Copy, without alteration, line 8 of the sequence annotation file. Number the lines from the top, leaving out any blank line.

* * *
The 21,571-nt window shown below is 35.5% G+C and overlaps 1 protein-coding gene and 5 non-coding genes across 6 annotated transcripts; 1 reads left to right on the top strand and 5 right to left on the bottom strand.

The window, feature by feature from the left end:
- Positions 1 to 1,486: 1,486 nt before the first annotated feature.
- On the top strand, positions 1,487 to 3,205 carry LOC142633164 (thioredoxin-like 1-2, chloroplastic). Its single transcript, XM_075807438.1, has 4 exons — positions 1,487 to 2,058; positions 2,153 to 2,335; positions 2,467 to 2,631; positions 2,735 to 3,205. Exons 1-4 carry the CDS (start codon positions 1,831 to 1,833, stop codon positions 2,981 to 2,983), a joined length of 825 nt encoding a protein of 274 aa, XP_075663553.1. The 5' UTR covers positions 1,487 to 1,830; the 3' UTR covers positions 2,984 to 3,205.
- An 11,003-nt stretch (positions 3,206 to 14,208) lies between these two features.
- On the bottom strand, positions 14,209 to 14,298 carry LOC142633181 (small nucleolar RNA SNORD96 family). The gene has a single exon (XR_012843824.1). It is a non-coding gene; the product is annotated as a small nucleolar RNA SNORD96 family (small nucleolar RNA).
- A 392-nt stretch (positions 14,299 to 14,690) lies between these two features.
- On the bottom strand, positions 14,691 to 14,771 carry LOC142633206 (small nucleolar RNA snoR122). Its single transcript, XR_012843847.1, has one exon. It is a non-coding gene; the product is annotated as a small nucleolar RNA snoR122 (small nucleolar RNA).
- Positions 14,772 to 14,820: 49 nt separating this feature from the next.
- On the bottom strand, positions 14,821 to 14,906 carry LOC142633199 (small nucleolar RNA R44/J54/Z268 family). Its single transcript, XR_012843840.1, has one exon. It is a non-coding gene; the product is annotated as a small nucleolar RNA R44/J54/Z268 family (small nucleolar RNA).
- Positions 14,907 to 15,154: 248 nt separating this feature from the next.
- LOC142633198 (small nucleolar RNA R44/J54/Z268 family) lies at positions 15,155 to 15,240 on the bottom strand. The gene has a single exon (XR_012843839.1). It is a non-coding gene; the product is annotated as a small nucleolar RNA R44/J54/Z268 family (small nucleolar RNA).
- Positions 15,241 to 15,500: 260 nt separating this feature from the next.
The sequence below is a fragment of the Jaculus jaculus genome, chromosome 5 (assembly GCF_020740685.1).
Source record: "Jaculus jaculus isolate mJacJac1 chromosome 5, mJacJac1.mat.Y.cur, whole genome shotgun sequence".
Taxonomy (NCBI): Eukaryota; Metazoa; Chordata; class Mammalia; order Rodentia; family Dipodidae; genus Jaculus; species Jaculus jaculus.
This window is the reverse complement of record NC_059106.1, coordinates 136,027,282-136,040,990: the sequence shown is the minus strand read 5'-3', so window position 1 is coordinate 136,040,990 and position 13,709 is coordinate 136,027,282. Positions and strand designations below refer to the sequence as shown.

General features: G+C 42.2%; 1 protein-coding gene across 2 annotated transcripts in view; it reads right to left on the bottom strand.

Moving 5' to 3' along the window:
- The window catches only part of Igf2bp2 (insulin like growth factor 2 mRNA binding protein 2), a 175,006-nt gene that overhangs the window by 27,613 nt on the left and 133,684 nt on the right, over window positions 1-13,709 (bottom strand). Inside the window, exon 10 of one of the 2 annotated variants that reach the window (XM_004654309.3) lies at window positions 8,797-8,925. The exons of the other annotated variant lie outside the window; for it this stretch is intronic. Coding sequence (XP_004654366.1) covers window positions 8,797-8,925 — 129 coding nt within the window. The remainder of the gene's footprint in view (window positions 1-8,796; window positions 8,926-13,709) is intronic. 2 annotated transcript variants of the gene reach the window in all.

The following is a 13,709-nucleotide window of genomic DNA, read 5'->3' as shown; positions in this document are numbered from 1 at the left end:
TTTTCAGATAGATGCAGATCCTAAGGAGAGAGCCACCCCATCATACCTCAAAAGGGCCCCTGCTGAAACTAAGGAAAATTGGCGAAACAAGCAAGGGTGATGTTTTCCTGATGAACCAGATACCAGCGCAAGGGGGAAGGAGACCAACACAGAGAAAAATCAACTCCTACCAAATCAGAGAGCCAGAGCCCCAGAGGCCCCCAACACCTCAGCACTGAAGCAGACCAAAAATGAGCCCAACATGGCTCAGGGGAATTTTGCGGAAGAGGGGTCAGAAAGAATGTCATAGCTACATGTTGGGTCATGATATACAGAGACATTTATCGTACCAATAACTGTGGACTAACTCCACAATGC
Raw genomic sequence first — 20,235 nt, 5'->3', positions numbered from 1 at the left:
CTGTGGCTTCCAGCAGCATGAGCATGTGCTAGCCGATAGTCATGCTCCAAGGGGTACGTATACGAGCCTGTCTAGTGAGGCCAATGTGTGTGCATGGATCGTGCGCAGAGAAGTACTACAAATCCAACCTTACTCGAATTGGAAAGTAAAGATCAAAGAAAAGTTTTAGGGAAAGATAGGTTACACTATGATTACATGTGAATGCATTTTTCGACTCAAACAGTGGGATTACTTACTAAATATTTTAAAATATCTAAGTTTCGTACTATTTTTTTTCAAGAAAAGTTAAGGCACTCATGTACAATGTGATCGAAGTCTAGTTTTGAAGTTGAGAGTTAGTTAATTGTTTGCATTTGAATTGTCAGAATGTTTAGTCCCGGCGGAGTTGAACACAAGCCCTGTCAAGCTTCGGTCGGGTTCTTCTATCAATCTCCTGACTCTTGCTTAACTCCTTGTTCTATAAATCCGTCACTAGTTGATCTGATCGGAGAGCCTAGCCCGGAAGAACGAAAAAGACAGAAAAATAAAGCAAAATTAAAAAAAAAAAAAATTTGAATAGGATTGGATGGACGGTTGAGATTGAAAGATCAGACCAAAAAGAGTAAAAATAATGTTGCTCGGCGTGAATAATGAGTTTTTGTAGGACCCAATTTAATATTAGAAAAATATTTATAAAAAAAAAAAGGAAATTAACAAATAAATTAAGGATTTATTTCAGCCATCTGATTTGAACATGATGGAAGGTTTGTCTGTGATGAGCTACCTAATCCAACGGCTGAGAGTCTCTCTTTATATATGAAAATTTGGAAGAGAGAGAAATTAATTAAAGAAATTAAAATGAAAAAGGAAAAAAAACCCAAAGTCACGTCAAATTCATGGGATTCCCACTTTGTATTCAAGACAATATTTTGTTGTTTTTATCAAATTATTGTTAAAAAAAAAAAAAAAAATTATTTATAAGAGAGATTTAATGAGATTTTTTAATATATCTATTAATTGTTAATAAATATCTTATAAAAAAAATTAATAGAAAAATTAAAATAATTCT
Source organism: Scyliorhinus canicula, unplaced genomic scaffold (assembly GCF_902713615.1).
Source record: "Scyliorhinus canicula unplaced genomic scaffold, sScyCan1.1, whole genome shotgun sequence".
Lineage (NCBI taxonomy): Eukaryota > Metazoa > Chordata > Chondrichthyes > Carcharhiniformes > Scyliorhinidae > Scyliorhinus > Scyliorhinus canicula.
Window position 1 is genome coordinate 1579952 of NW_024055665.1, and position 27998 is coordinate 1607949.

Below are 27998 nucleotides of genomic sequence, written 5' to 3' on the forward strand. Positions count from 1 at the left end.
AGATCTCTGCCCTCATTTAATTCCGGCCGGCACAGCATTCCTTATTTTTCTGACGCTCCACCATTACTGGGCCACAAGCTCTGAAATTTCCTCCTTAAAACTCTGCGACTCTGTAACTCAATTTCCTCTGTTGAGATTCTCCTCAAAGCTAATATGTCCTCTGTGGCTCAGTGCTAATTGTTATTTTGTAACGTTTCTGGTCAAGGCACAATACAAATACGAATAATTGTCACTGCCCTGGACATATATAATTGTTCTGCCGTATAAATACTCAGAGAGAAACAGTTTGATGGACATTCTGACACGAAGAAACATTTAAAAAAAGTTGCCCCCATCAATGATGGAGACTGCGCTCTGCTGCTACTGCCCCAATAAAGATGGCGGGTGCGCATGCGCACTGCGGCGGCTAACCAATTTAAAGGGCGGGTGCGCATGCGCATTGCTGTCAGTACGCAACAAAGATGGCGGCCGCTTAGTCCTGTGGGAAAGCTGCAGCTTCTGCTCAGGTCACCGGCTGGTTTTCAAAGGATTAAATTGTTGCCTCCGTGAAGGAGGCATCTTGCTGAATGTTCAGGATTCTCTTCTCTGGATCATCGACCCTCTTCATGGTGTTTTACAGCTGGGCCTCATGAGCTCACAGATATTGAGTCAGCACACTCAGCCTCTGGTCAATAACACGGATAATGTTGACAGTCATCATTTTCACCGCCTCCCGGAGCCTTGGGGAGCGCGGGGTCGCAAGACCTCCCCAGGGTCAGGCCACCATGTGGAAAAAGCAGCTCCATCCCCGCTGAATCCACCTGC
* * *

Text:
- On the bottom strand, positions 14,691 to 14,771 carry LOC142633206 (small nucleolar RNA snoR122). Its single transcript, XR_012843847.1, has one exon. It is a non-coding gene; the product is annotated as a small nucleolar RNA snoR122 (small nucleolar RNA).